Playwright Taylor Mac on "Gary": Following in Shakespeare's bloody footsteps

"Gary" playwright Taylor Mac

Excited crowds seemed to expect the unexpected as they gathered outside New York City's Booth Theatre for the opening of "Gary," a new play starring Nathan Lane. "I have heard it's a wild ride of a show," said one theatre-goer.

And though Lane is the show's star, everyone wanted to have their picture taken with just one person: Taylor Mac. It's the playwright and performer's first turn on Broadway.

"It's very rare for something like this to be on Broadway," Mac said. "So, I think it's exciting and fun. I hope that people celebrate it." 

Many critics have ("Bloody hilarious"); others have not ("Bloody awful"). 

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Kristine Nielsen and Nathan Lane in "Gary: A Sequel to Titus Andronicus" by Taylor Mac, now on Broadway. Julieta Cervantes

Then again, eliciting strong reactions is something of a specialty for Mac, whose epic show, "A 24-Decade History of Popular Music," earned a Pulitzer nomination, among many other accolades. 

"I do have a lot of awards that say 'unique,'" he laughed. "And I always think, Is that a caveat? But, I'm very happy for them. I mean, somebody's gotta be unique!"

There's no doubt unique definitely describes "A 24-Decade History of Popular Music."  In it, Mac sings 246 songs spanning American history, dressed in the most elaborate drag.  Every song, like his version of "Amazing Grace," gets the artist's distinctive treatment. 

Taylor Mac sings Amazing Grace through the streets of San Francisco by San Francisco Curran on YouTube

The show runs 24 hours – usually performed in installments over four nights – which may give some audience members pause: "People think, 'Oh, I'm coming to a 24-hour show … or four six-hour shows, how can I do that?'" Mac said. "But because of all the stuff we ask them to do, the time goes by for them very quickly."

Yes, audience participation is essential, like engaging in a ping pong ball fight, to re-enact a Civil War battle. It sounds crazy, there is almost always a method to Mac's madness. "The goal isn't to kill them, it isn't to totally break them," he laughed. "But it is to challenge them and put them through something that they wouldn't normally go through."

Nathan Lane says Mac's newest venture may be his most risky and challenging yet. "Gary," he said, "is about taking a risk. This is a risk.

"Taylor has an agenda. He has a theatrical agenda. And part of the agenda is, I'm not here to make you comfortable. In fact, I may be here to make you feel uncomfortable. And yet we're still gonna have a lot of fun."

Bodies and body parts litter the stage set in "Gary." Mac wrote it as a sequel to Shakespeare's "Titus Andronicus," a play in which, by the end, virtually everyone has been murdered.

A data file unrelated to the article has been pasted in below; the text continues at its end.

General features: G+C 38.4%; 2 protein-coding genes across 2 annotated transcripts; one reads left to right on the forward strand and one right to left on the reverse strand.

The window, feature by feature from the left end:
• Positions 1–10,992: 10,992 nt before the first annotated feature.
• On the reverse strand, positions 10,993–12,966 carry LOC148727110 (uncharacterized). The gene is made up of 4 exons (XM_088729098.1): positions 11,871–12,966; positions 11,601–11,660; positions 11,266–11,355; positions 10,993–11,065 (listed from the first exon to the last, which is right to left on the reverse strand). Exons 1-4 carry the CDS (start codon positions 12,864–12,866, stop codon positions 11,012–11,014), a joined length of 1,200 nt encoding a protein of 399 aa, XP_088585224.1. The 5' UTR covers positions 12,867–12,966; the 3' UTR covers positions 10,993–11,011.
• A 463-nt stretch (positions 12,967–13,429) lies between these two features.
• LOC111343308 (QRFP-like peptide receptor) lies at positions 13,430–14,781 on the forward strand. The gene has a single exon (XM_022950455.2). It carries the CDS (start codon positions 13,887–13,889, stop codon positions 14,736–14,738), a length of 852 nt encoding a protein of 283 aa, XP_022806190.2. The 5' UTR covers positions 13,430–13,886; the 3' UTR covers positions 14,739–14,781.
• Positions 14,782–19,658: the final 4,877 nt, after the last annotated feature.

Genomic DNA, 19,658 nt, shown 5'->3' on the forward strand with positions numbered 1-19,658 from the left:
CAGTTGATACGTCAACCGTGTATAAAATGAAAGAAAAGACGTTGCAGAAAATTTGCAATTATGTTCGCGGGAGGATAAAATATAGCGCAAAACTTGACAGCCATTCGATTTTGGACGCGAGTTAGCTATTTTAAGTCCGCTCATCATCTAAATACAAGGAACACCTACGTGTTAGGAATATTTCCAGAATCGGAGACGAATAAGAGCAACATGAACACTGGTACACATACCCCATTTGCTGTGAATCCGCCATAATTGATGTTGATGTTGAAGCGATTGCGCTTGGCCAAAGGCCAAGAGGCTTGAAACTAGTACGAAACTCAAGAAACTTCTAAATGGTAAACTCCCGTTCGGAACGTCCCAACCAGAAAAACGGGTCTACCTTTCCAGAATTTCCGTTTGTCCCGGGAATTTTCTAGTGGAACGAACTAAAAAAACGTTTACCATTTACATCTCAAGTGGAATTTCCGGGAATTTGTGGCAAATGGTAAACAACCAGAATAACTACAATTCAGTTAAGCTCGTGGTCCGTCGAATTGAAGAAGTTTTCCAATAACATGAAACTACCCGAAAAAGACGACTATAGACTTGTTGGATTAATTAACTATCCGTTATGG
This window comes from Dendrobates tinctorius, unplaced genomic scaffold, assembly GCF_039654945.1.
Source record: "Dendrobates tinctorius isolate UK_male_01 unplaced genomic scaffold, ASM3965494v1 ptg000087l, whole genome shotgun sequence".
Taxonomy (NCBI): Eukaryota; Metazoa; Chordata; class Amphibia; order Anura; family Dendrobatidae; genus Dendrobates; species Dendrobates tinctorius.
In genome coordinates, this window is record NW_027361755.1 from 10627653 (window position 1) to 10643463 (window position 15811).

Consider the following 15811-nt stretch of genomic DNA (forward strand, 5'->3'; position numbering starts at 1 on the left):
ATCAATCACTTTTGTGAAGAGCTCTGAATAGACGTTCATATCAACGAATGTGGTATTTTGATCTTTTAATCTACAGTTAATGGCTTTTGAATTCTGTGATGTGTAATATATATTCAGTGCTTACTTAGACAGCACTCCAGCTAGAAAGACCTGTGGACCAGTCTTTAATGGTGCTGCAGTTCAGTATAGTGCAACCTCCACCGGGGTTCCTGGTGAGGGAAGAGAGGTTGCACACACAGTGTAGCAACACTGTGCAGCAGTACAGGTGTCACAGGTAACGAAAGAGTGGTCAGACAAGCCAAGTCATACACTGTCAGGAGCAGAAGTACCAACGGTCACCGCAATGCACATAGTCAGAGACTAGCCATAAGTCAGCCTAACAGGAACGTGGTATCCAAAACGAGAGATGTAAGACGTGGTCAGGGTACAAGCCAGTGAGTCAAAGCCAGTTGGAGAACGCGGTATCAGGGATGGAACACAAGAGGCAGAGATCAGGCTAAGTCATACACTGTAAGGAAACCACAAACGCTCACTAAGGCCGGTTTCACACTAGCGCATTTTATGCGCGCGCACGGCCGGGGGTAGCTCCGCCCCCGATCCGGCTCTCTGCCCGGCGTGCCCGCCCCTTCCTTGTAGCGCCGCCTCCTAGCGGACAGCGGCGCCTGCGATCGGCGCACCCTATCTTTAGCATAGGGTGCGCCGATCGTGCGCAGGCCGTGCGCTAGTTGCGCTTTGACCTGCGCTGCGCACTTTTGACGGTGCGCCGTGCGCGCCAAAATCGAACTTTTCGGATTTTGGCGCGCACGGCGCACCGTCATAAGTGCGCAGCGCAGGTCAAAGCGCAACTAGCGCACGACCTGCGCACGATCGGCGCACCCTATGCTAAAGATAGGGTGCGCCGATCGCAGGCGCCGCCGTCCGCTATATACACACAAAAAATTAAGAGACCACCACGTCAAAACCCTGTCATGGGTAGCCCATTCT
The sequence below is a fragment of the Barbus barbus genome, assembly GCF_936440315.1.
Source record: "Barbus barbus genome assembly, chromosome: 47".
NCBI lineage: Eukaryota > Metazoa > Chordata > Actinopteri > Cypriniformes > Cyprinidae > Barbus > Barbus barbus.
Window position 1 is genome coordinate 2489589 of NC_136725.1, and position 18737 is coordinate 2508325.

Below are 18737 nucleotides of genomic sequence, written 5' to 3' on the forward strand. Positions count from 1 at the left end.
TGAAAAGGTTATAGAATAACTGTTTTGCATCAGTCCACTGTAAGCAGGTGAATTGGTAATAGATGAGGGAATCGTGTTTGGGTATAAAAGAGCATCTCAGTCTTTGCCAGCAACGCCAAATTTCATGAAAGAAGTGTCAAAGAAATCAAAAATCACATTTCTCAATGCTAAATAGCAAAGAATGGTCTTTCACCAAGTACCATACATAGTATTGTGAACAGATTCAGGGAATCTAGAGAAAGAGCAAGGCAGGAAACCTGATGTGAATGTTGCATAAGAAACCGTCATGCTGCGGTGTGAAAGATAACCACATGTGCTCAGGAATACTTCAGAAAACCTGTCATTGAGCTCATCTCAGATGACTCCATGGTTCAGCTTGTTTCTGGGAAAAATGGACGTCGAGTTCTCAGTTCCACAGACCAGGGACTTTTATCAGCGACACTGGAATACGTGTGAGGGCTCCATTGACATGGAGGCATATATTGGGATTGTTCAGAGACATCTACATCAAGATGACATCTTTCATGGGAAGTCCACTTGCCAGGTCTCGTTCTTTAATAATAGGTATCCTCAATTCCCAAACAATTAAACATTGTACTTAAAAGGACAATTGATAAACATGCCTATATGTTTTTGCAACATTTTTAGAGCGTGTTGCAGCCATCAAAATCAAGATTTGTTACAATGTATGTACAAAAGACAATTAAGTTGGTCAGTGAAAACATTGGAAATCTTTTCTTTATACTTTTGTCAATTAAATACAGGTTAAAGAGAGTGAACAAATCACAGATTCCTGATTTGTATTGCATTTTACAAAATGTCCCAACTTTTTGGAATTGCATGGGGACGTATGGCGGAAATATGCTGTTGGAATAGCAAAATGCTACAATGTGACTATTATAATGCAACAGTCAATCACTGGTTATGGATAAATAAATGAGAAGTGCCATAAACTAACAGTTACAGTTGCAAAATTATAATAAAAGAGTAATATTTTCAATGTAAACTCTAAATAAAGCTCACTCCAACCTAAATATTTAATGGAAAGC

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The performance artist and author Taylor Mac, who's made a career of challenging audience expectations, has written the unlikeliest of black comedies as a sequel to the Bard's most violent play. CBS News

Mac said, "I wasn't really so much interested in 'Titus Andronicus' as this little clown that was in 'Titus Andronicus,' that has a cameo role."

"Most people may have missed him," said correspondent John Blackstone.

"Most people would not remember it, even if you had seen it yesterday you probably would not remember the clown from 'Titus Andronicus'!" he laughed. 

Picking up where Shakespeare left off, Mac has written the unlikeliest of black comedies complete with jokes about flatulance, body parts, and other things we can't show on TV, all of which disguise a potent political message.

"All of us have to clean up after our particular political system that's falling apart right now," said Mac. "And eventually we are going to have to pick up the pieces rather than just continue to fight each other. We're gonna have to pick up the pieces. So, what is that gonna look like, and who's gonna have to do it? And how are we going to do it, is the bigger question."

Taylor Mac is determined to keep asking those questions, and telling stories in new and unexpected ways. He told his interviewer, "So, what story are you choosing to tell? Right now, you're telling a casual, professional story to the world. You're wearing your I'm-interviewing-an-artist drag, right? I'm wearing my 'I'm-being-interviewed-by-CBS drag, right?

"So, I wanna look a little colorful, but also a little bit more like, 'Oh, people on "Sunday Morning" can invite me into their home!"

Blackstone asked, "So, all the world's a stage indeed?"

"Well, yeah. I mean, Shakespeare said it best, yeah, and usually does!"

       
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Story produced by Anthony Laudato.